I loved these recent profile of Google Reviews written by Will McCarthy and hope you do too.
These were my favorite sentences: “Google Reviews is like having millions of friends around the world who can give you a reliable recommendation on literally anything… I have lived, these reviews say, I have fought and struggled and cried in the face of beauty. I have felt pain, and I have been to Taco Bell and it was only average.”
See also: One-star reviews of National Parks
Pay no mind to what some old people, many talking heads, and all fear-mongerers say. The world is NOT getting worse. It’s getting better, even under controversial and sometimes divisive climates.
These recent stats compiled by USA Today, Business Insider, Factfulness, and Vox Media offer irrefutable proof. For example:
- Life expectancy has doubled over the last century
- “The hungry” have been reduced to just 10% over the last 50 years
- More than 90% of Earth have access to clean water now, leading to 40% fewer sanitary deaths
- Fewer than 10% of people live in extreme poverty—the global economy has never been richer
- The world is historically less violent—fewer wars and 40x fewer murders. The little that remains is just more televised and promoted now.
- We are reducing pollution and are much more literate than ever before
- Individual freedoms and democracy has never been higher
- Societies are more open to more genders, races, and orientations than ever before
- Teen pregnancy is in decline
- Cancer mortality is dropping
- Child mortality is just 4%, down from 40% in 1800
- Child labor is just 10% now, down from over 70% in 1800
- U.S. high school graduation is at an all-time high of 84%
- Fear is more irrational in richer economies, so the richer we are, the more fear-mongering we engage in
- Although social progress is slower than some liberals like to admit, it is slowly marching on and improving
The glass isn’t half empty, readers. It’s measurable fuller than ever before. Although the world is still imperfect, it’s on the way up more often than not.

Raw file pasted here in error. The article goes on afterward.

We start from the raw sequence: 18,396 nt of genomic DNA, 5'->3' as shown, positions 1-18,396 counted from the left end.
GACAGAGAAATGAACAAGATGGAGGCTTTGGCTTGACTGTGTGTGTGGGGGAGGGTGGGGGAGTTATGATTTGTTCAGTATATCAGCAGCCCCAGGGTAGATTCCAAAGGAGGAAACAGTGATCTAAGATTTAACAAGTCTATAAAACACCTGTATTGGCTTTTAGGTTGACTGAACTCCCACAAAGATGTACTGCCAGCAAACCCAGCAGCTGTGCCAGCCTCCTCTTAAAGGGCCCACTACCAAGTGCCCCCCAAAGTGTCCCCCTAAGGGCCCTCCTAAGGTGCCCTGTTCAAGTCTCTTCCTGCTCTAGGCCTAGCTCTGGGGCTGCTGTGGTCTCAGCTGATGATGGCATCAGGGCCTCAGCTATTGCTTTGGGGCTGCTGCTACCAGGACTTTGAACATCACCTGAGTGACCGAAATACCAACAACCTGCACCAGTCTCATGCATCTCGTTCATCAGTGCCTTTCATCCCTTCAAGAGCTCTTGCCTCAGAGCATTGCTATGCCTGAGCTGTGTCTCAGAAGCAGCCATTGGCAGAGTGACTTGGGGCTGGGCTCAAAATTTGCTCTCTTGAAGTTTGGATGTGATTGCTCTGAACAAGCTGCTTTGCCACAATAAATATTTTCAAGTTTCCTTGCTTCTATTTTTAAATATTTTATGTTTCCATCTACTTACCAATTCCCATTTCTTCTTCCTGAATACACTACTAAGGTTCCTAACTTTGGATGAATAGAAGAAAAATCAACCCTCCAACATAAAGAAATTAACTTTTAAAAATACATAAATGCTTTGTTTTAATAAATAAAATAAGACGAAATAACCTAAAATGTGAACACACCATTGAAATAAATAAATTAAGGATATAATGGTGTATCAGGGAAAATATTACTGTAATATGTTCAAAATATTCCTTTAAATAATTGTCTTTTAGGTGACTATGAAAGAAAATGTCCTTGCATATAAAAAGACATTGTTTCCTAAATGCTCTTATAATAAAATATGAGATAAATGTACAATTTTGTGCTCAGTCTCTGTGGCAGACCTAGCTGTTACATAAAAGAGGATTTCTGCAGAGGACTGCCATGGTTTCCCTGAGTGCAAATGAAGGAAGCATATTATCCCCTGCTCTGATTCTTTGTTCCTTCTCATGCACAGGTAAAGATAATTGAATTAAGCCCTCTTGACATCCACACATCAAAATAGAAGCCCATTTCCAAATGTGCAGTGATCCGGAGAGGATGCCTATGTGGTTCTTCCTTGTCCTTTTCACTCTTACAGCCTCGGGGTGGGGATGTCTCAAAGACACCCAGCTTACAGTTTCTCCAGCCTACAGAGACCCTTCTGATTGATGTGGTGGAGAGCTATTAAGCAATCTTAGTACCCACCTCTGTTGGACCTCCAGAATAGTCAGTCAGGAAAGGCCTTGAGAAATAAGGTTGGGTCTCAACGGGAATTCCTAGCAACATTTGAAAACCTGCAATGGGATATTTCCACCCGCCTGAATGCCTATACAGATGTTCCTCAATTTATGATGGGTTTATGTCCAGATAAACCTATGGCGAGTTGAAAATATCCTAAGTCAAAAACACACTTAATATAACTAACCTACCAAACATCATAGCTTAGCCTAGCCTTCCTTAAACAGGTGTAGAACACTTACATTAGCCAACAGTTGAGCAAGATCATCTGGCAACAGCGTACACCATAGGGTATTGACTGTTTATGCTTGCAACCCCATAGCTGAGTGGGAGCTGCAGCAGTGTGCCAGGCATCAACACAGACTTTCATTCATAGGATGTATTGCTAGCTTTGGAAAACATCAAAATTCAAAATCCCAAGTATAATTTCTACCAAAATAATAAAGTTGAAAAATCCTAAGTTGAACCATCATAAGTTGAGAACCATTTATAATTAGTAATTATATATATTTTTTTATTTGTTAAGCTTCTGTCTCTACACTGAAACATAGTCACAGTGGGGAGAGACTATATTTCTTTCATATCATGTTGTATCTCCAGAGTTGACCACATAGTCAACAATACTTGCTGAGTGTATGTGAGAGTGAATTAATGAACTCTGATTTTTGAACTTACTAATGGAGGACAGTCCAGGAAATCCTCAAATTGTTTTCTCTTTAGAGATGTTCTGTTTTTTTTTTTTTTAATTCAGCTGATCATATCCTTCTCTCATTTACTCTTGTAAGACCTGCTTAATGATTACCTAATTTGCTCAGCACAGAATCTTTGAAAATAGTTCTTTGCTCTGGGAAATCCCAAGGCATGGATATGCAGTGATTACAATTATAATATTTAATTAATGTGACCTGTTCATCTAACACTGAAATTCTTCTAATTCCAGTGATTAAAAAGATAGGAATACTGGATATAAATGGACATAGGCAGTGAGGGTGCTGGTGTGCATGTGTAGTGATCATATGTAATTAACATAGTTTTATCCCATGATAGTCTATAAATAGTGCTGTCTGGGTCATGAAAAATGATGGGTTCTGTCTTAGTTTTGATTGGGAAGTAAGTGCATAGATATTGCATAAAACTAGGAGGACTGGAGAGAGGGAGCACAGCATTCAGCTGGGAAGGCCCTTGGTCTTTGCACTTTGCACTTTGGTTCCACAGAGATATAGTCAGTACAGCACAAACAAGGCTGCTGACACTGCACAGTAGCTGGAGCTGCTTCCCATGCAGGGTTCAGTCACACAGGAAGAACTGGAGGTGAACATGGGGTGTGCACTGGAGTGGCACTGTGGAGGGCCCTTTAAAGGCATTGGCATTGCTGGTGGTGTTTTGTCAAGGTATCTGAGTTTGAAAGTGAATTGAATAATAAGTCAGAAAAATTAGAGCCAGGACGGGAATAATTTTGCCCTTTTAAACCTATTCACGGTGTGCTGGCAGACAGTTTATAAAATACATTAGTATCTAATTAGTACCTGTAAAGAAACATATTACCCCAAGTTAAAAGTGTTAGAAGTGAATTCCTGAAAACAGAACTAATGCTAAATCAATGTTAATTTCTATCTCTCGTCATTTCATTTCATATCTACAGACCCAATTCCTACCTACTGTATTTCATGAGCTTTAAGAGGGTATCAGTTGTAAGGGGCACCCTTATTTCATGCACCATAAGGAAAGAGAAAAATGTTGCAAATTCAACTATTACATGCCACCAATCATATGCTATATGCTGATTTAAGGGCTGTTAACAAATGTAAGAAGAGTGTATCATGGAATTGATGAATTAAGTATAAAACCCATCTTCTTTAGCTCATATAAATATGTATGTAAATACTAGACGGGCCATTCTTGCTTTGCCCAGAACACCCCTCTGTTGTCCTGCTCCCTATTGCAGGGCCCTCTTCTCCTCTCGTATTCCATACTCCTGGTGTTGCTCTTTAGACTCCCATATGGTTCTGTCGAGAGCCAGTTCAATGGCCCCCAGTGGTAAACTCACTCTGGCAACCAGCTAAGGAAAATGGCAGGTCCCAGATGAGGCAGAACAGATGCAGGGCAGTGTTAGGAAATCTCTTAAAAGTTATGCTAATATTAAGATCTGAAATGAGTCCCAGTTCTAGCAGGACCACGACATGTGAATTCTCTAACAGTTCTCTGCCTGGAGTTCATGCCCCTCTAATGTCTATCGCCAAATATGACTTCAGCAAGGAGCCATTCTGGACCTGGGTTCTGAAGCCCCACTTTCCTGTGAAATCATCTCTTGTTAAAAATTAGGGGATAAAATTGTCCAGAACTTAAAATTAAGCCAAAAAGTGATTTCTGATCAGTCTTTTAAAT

First published to blakesnow.com in 2018
My new single, Fancy Hotel, released today on all major music stores: Spotify, Apple, Amazon, YouTube Music, YouTube, and more. It’s the lead single from my forthcoming third album, out later this year.
I wrote the song in the same hotel room I photographed for the cover art, while on assignment for Paste Magazine in Spain. It’s one of the darkest songs I’ve ever written. But since my optimistic self was the one writing it, the chorus is actually super uplifting. So I’m proud of the mixed feelings it captures, something all of us experience in our own headspace.
I’m also proud of the cover art, which is equally dark. But light is still beaming through the windows. Because there’s always hope. Lyrics after the break. Continue reading…
My latest for Paste Magazine: “It took a minute, but cruising is back. Although most liners halted their sailings over the last couple of years, all ships are now full steam ahead.
“The same is true of Celebrity Apex, the best-rated, recently launched ship from the ocean’s top-rated cruise line, according to passenger reviews. After being christened just before the pandemic, Apex basically sat unused for the better part of two years, before settling into its current Caribbean itinerary last fall.
“The week before Christmas, my family boarded Apex in fantastic Fort Lauderdale for a week of all-you-can-eat fun, island hopping (e.g. Key West, Cozumel, Grand Cayman), and sunny relaxation. Here’s what we liked most about the ship.”
It’s been half a decade since I published my first book, Log Off: How to Stay Connected after Disconnecting. It sounds melodramatic, but that little book changed my life. I owe so much to the stories and research contained inside, as well as the rippling effect it created after publication.
Five years later, here are five things I learned after publishing the book: Continue reading…
Short answer: Figure out what’s abnormally expensive, and then don’t buy that thing.
Long answer: Think creatively about how to still satisfy your wants and or needs in a different way. After the price of brisket recently skyrocketed, for instance, I slow-cooked a roast instead and it turned out pretty good! I’d say maybe 80% like real brisket and would eat it again. Plus, it was a lot more palatable to pay $15 for a hunk of BBQ instead of $55.
My wife and I do the same with travel. We try to book during low season when prices are less. This requires a flexible schedule or some additional sacrifices in time, but it’s a wonderful way to save on airfare, hotels, and tours.
In short, you gotta follow the “SUCC” framework if you wanna beat inflation:
- Substitute items or experiences (like roast for brisket or off-peak travel)
- Use existing resources in new ways (like credit card cash back points for new home decor)
- Conserve the little things that add up over time (cut out subscriptions that no longer delight you; these can add up quick and pay for things that still do)
- Coop with others around you to pool and or share resources (Not just Airbnb and Uber, but ask friends and neighbors if you can exchange or borrow things without imposing on their kindness)